One of the selling points of the Nintendo Switch is that you can dock it to make it a home console. Doing so will charge the battery and allow you to connect it to your TV. So is it harmful to keep the Nintendo Switch docked for long periods? Here is the answer.
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Is Leaving The Switch Docked Bad?
While not in use the Nintendo Switch can be left in the dock, leaving the console on the dock overnight or past full charge will not damage the Switches lithium-ion batteries as they stop charging past 100%
Older smartphones & devices without lithium-ion batteries had issues with overcharging; overcharging them past 100% would damage the battery; this is no longer the case with the Switch, you leave the Nintendo Switch docked, and once it has been changed to 100%, the charging circuit will stop charging the device.
If the Nintendo Switch did overcharge when docked, it would not be a proper home console. Interestingly, the Nintendo Switch is not going to overcharge even when you use it in handheld mode. If you have it plugged into a USB Type-C charger and the console is fully charged, it will take power directly from the cable and not charge the batteries. You can see this in action as the lightning bolt on the battery icon goes away once the device is fully charged.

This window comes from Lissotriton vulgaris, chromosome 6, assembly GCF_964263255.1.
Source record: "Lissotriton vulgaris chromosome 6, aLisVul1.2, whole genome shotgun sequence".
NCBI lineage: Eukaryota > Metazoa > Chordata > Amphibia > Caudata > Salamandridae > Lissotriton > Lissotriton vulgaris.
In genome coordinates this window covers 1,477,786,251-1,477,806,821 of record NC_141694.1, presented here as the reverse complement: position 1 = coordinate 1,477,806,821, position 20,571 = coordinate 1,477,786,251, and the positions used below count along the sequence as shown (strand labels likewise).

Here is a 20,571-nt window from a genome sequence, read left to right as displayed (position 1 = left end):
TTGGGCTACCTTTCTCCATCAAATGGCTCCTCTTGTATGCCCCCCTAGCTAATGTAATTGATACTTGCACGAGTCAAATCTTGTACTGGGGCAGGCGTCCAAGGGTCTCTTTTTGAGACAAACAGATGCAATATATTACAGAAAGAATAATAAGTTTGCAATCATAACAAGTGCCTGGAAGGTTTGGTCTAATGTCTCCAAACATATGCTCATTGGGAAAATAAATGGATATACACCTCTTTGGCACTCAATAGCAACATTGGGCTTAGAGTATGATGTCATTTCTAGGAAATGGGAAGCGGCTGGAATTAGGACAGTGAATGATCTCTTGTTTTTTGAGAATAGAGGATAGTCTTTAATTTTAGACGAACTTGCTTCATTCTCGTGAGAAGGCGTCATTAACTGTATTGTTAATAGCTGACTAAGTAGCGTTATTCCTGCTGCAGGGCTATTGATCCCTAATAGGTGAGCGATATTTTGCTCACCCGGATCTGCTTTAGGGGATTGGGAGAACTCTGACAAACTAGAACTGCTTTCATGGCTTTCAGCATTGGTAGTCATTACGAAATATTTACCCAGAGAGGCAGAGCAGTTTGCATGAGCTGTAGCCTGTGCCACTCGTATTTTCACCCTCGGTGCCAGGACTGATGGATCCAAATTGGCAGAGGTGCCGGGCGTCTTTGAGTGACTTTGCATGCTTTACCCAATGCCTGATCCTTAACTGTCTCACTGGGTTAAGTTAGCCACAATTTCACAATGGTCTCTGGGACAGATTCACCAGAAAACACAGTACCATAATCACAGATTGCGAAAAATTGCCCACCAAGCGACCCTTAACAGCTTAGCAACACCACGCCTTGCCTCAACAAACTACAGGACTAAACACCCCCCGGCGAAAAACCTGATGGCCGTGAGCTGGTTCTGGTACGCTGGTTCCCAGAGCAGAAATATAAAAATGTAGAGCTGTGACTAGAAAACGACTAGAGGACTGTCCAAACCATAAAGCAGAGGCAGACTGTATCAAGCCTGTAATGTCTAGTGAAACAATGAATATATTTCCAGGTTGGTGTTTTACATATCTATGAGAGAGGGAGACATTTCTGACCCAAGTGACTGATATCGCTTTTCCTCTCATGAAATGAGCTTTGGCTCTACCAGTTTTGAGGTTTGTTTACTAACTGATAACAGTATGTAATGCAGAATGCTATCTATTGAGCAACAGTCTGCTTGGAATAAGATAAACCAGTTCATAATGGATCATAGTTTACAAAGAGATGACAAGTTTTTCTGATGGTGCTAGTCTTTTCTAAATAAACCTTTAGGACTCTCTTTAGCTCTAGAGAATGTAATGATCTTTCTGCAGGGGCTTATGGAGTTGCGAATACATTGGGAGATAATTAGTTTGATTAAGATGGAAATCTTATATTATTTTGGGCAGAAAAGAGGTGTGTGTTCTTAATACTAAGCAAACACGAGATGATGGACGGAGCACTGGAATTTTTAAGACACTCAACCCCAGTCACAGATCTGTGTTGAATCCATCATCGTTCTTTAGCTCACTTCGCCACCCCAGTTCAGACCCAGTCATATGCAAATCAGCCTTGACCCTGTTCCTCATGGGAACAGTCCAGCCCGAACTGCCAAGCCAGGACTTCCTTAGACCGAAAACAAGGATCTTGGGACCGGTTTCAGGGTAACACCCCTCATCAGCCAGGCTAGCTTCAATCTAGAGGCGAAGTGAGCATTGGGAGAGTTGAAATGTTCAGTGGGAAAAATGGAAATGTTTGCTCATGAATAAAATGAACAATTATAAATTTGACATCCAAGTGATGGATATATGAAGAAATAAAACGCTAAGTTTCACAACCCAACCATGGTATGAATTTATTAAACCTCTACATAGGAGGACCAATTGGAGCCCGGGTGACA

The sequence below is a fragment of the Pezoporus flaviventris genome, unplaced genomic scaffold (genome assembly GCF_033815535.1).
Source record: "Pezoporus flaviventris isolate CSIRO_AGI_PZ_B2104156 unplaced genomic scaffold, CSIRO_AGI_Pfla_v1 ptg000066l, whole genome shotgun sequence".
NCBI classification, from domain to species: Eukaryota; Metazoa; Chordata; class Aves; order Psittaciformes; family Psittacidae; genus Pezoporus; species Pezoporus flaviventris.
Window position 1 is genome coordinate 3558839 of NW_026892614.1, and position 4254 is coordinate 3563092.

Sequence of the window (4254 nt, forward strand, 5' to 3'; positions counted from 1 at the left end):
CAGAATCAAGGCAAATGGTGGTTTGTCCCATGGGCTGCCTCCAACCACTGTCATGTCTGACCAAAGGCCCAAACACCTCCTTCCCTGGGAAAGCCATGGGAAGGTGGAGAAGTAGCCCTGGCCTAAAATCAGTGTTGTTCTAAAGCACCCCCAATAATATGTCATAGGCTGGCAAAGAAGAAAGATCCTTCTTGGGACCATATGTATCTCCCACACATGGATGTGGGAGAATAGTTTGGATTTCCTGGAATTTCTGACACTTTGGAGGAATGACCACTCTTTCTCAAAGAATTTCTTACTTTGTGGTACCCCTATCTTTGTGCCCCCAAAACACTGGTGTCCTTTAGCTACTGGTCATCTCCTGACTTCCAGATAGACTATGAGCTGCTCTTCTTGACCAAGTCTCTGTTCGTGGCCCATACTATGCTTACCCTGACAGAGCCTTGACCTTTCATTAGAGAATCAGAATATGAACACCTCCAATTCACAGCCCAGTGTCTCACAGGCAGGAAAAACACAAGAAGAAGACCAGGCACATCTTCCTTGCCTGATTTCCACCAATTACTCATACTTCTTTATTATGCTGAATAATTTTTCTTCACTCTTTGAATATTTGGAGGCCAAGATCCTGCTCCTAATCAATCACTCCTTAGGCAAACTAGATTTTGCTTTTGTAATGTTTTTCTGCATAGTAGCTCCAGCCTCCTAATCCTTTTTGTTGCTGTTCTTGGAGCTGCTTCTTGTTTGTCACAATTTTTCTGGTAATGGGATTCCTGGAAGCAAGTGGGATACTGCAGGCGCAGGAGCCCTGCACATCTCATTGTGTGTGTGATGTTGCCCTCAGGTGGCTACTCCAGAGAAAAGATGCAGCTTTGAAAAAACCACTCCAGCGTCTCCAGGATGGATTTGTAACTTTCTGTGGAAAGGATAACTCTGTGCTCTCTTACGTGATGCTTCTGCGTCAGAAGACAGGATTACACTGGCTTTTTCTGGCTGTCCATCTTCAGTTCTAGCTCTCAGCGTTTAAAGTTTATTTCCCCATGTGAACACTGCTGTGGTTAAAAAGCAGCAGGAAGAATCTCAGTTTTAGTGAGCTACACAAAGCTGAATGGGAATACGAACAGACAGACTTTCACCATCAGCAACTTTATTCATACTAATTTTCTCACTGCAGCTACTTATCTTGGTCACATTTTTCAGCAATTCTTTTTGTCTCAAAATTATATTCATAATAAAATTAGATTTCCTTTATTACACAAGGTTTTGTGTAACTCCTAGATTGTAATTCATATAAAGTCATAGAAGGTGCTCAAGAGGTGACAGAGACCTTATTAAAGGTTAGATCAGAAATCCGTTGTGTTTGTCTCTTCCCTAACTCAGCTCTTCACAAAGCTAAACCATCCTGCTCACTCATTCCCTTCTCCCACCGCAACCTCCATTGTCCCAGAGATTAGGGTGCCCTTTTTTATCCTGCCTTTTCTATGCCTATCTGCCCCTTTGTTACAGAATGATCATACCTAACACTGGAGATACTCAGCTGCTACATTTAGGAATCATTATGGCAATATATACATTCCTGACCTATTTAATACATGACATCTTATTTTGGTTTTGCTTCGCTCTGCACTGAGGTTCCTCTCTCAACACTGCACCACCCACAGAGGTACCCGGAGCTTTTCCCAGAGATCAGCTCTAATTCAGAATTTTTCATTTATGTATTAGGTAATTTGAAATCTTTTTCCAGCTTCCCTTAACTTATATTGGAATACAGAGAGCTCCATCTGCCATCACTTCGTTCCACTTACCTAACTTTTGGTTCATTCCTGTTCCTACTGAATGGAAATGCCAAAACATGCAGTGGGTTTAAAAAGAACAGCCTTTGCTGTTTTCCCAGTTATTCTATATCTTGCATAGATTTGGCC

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Should You Turn Off Nintendo Switch While Charging
Nintendo states the switch takes approximately 3 hours to charge while off or in sleep mode, you will not damage the Nintendo Switch charging it while it’s on but the battery will not charge optimally in use. Some graphically intensive games may drain the battery faster than the device can charge, which degrades the switch’s l batteries over time.
Nintendo state it takes the Switch approximately 3 hours to charge when the console is off or in sleep mode, charging time will be a lot longer if the Switch is in use. It’s better to charge the Switch in sleep mode or while off to keep the Switch’s battery healthy over a long time.
I recommend using sleep mode when the Nintendo Switch is docked or when the switch is charging when it’s not in use, keeping the switch charged when you need it.
Turning off the console or setting it to sleep are both very similar. In both cases, the fan is not spinning, and the CPU is drawing no power. The only difference is that the memory has enough power to remember where you left off in sleep mode. This way, when you wake up the Switch, you can pick up where you left off.
With Wi-Fi turned off, sleep mode is going to consume slightly more battery compared to the Switch being turned off entirely.
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